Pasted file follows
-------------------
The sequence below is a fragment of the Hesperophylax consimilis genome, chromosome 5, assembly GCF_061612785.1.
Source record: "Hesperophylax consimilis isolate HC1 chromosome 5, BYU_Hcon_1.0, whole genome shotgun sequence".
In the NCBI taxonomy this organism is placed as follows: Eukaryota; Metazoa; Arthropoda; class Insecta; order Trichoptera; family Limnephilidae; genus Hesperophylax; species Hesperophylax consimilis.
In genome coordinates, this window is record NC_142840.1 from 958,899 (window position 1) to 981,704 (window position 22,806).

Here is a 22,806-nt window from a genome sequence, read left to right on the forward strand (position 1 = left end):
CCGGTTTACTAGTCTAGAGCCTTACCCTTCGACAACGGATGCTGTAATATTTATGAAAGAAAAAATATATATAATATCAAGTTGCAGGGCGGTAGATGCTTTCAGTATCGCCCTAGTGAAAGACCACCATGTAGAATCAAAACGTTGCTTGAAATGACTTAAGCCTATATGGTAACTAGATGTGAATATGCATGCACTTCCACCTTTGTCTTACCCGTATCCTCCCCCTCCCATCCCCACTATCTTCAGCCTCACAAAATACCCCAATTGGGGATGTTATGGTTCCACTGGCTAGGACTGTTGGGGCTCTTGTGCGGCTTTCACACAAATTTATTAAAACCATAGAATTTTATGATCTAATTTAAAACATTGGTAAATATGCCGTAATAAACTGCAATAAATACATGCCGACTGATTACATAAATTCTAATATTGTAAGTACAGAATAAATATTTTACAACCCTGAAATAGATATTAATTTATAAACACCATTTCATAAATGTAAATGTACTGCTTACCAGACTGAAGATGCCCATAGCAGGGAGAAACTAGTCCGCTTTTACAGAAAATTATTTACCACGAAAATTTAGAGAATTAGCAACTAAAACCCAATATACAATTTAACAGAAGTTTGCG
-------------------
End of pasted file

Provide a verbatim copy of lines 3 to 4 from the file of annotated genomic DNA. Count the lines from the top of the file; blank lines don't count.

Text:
In the NCBI taxonomy this organism is placed as follows: Eukaryota; Metazoa; Arthropoda; class Insecta; order Trichoptera; family Limnephilidae; genus Hesperophylax; species Hesperophylax consimilis.
In genome coordinates, this window is record NC_142840.1 from 958,899 (window position 1) to 981,704 (window position 22,806).